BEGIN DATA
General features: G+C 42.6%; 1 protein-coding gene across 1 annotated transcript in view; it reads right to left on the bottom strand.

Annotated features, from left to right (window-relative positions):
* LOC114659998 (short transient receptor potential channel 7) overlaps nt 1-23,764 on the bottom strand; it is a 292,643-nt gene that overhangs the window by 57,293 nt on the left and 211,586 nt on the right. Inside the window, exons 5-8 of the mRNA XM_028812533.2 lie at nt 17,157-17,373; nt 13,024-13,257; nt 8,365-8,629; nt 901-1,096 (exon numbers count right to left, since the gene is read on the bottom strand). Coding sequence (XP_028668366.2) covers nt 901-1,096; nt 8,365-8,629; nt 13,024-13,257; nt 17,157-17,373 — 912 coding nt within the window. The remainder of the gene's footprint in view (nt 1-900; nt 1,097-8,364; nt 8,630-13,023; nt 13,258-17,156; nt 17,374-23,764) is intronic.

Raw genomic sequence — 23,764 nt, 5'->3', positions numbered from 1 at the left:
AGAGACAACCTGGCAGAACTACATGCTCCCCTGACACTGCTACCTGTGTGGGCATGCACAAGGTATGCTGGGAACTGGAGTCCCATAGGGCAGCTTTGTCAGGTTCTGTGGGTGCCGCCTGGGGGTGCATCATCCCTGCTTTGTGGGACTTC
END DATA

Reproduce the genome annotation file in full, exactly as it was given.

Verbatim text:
General features: G+C 42.6%; 1 protein-coding gene across 1 annotated transcript in view; it reads right to left on the bottom strand.

Annotated features, from left to right (window-relative positions):
* LOC114659998 (short transient receptor potential channel 7) overlaps nt 1-23,764 on the bottom strand; it is a 292,643-nt gene that overhangs the window by 57,293 nt on the left and 211,586 nt on the right. Inside the window, exons 5-8 of the mRNA XM_028812533.2 lie at nt 17,157-17,373; nt 13,024-13,257; nt 8,365-8,629; nt 901-1,096 (exon numbers count right to left, since the gene is read on the bottom strand). Coding sequence (XP_028668366.2) covers nt 901-1,096; nt 8,365-8,629; nt 13,024-13,257; nt 17,157-17,373 — 912 coding nt within the window. The remainder of the gene's footprint in view (nt 1-900; nt 1,097-8,364; nt 8,630-13,023; nt 13,258-17,156; nt 17,374-23,764) is intronic.

Raw genomic sequence — 23,764 nt, 5'->3', positions numbered from 1 at the left:
AGAGACAACCTGGCAGAACTACATGCTCCCCTGACACTGCTACCTGTGTGGGCATGCACAAGGTATGCTGGGAACTGGAGTCCCATAGGGCAGCTTTGTCAGGTTCTGTGGGTGCCGCCTGGGGGTGCATCATCCCTGCTTTGTGGGACTTC